American Christians have a clear scriptural duty to be for the alien.  Ironically, most American citizens who are Christians are either immigrants or the children or grandchildren of immigrants.  Have we forgotten what God said to the Israelites, “So you must love the resident foreigner because you were foreigners in the land of Egypt” (Dt 19:19, NET)?  Borders are meant to divide and nation-states were constructed to separate, but Christ wants to bring all people into global citizenship in the Kingdom of God.  Jesus said, “people will come from east and west, and from north and south, and take their places at the banquet table in the kingdom of God” (Lk 13:29, NET). Our being for the alien is not just an advocacy, but a love of those different from us.  “For if you love those who love you, what reward do you have? Even the [oppressors] do the same, don’t they? And if you only greet your brothers, what more do you do? Even the [unbelievers] do the same, don’t they?” (Mt 5:46-47, NET).

Clearly, we have Gospel mandates that are just (and maybe more) important than some of the social issues that many conservative Christians overemphasize.  Can we seek a balance between the either/or and for/against polemics for which we are often responsible?  Jesus boiled down our mission to love of God and neighbor.  And just who is my neighbor: those who I might think are my enemies; people who are differently situated than me; and; people from other lands who would like to dwell in community with me.

© Paul Dordal, 2015

The Inverted Continuum of Truth Seeking (Reflection)

Moving SquareJohn Dewey opens up his remarkable little book Experience and Education by saying that, “Mankind likes to think in terms of extreme opposites.  It is given to formulating its beliefs in Either-Ors, between which it recognizes no intermediate possibilities” (1938:17).

I am not sure if the predisposition of humankind towards dualism is neuro-biological, but it does seem to be a universal inclination from a socio-philosophical point of view.  Nevertheless, dualistic thinking when confronted by a critical-realist usually exposes its limited objectivity. Dewey says later that one must compromise when the extreme beliefs do not work in practicality.  Either-Ors are extreme beliefs and often are only tempered by finding the mean between the extremes.

It hearkens to the notion that Aristotle spoke about as the ethical doctrine of the mean, where a virtue is “a state that lies between two vices, one of excess and the other of deficiency” (Kraut, 2014: Web).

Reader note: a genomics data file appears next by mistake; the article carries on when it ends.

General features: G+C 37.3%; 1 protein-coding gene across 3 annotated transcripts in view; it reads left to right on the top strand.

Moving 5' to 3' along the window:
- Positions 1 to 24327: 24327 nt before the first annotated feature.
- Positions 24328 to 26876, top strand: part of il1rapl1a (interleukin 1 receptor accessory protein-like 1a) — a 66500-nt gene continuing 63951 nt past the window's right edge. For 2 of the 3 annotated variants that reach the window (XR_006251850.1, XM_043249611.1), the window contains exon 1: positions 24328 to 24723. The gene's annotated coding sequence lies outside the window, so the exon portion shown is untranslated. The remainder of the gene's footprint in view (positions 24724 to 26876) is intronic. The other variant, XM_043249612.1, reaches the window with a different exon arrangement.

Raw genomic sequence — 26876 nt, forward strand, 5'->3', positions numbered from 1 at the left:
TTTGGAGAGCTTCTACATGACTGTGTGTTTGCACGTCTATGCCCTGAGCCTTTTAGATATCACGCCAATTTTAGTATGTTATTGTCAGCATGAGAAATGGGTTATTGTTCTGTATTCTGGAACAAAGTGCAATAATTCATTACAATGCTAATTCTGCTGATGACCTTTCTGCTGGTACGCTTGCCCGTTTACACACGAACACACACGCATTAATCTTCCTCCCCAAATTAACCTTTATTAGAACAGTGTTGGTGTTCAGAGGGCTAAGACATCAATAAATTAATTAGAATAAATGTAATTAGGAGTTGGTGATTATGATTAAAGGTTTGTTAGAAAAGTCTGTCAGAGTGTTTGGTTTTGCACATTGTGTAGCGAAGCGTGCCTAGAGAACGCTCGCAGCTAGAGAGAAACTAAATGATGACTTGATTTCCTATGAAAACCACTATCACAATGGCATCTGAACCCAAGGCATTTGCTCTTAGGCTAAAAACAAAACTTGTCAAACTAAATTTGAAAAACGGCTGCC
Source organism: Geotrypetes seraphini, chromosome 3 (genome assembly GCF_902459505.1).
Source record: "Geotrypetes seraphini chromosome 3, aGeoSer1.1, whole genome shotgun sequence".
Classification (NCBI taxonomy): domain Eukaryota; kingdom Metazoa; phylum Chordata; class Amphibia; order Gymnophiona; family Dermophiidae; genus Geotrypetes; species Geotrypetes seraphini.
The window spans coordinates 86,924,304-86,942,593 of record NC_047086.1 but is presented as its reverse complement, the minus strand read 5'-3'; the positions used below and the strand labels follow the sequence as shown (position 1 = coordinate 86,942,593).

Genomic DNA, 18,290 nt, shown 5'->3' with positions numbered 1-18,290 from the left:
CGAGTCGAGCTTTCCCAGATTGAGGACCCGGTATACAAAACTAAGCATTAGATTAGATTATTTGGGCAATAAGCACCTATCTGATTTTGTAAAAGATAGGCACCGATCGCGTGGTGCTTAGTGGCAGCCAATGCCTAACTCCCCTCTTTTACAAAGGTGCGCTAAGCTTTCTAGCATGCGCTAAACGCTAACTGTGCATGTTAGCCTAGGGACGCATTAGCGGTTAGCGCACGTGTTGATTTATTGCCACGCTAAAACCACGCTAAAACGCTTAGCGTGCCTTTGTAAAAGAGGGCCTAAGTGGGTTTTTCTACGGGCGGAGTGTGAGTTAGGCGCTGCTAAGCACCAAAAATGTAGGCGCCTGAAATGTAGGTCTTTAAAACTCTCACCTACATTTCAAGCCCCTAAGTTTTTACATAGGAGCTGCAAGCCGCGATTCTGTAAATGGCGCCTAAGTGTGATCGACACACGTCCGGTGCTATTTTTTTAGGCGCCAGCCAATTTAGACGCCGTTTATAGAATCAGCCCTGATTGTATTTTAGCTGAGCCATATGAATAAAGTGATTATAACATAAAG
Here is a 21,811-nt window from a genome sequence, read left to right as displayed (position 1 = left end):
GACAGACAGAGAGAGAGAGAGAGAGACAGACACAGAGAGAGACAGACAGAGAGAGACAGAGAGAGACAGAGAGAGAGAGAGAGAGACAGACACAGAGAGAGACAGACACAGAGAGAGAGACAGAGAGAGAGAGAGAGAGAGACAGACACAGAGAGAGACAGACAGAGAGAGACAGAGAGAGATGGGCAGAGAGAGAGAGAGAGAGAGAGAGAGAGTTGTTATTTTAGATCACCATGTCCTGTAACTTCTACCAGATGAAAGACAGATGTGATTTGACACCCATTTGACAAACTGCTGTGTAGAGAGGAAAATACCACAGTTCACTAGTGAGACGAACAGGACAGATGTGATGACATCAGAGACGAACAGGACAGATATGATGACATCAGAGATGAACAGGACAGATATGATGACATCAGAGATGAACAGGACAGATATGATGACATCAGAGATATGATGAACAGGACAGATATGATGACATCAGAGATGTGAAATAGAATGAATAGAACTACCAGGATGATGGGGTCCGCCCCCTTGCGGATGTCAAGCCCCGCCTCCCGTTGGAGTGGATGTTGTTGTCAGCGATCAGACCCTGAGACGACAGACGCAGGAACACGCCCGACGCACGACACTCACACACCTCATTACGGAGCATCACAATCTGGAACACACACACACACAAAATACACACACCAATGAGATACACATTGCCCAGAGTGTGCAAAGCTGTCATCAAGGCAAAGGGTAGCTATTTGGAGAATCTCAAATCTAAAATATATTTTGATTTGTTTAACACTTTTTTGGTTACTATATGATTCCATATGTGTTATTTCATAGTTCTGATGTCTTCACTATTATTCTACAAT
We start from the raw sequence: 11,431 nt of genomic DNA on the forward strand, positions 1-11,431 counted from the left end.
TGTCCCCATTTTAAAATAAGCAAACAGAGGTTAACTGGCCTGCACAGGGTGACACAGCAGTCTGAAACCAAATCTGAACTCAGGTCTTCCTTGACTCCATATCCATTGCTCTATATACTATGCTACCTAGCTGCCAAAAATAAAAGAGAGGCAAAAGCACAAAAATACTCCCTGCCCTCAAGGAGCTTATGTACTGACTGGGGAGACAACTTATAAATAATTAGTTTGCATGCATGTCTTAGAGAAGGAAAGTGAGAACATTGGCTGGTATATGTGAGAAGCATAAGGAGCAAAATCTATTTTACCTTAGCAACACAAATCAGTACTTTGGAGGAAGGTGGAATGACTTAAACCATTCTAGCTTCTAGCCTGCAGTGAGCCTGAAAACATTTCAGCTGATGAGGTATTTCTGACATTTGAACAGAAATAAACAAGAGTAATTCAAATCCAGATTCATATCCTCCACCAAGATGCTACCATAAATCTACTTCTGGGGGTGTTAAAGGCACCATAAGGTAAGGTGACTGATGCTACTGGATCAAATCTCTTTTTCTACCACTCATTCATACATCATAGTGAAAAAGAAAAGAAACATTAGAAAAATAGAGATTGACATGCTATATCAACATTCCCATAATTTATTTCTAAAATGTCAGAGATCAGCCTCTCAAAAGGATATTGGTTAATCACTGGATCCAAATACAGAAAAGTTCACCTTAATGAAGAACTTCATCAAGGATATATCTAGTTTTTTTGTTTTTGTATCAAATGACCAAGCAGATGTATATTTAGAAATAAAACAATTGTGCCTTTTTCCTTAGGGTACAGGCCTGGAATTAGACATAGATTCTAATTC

Dualisms and the doctrine of the mean are Western ways of thinking in rather linear and mathematical ways. (I am not sure that Eastern people have these same philosophical difficulties, parsing and making endless distinctions.)  Since I am a Westerner I tend towards these dilemmas because of my socio-cultural formation.

Nevertheless, in my first Master’s thesis I proposed some paradoxical ideas which may have not be original to me, but I was unaware of their origin when I wrote about Intrafugal Force Diagramthem.  One of these paradoxes I wrote about in my first book, The Great Commandment Leader, was related to a missiological approach to Christianity that tapped into both centripetal and centrifugal forces equally. This both/and approach was not a mean between the two forces, but a paradoxical combining of these forces to create a new force, which I coined as intrafugal force (see the diagram, left).  Intrafugal force combined simultaneously a sending out of missionaries to un-evangelized areas from a particular center with equal force (emphasis) on evangelizing locally both the churched and the unchurched towards that center.

The above is parenthetical to my main idea that I want to explore today, which is the notion of an inverted continuum as a pathway to discovering deeper truth.  Nonetheless, it is the paradoxical that I want to emphasize. Thus, restating the intrafugal paradox emphasizes the possibilities that Westerners can, in fact, think non-linearly, and must do so to discover deeper things of God (see 1 Co 2:10).

If Dewey and Aristotle are right about the polemical nature of the Western (or even human) mind (and who I am to argue with such great thinkers), then a new way of discovering deep truth is necessary.  My experience has shown me that it is in the dichotomy of reality, the mystery of competing ideas, of polemical dualisms colliding together like atoms smashing into one another, that deep truth is discovered (as well as respect and love of others).

Thus, if we take a look at two ideas on a continuum, let’s just say something simple like left and right, we find that there is no reconciling them.  Aristotle might say that there is a moderating position, a mean which can be found somewhere in the middle.  But in this regard it is something less than Left and less than Right.  In politics this might be the moderate position, one who holds some conservative views and some liberal views, but not both at the same time.


Holding competing beliefs simultaneously will not be possible by inventing some golden mean, but stretching and inverting the continuum.  We must make Left and Right confront each other in love to learn from each other, without giving up on their nature of being Left and Right.

Inverted Continuum

In the inverted continuum, as you can see, Left is still Left and Right is still Right, but they have met and co-exist in the same space and time (see Ps 85:10).  Now, my scientific knowledge is quite limited, but I hope that I have been able to convey a bit of my process in approaching the reconciling of distinctions, not solving the dualisms, but embracing the mystery of the both/and, rather than living in the either/or of often contentious and polemical distinctions.

What do you think? Does this make sense? Does it open up possibilities for you?

Dewey, John. Experience and Education. New York, NY: Free Press, 1938. Print.

Kraut, Richard, “Aristotle’s Ethics”, The Stanford Encyclopedia of Philosophy (Summer 2014 Edition), Edward N. Zalta (ed.), URL = <http://plato.stanford.edu/archives/sum2014/entries/aristotle-ethics/&gt;.

© 2015, Paul Dordal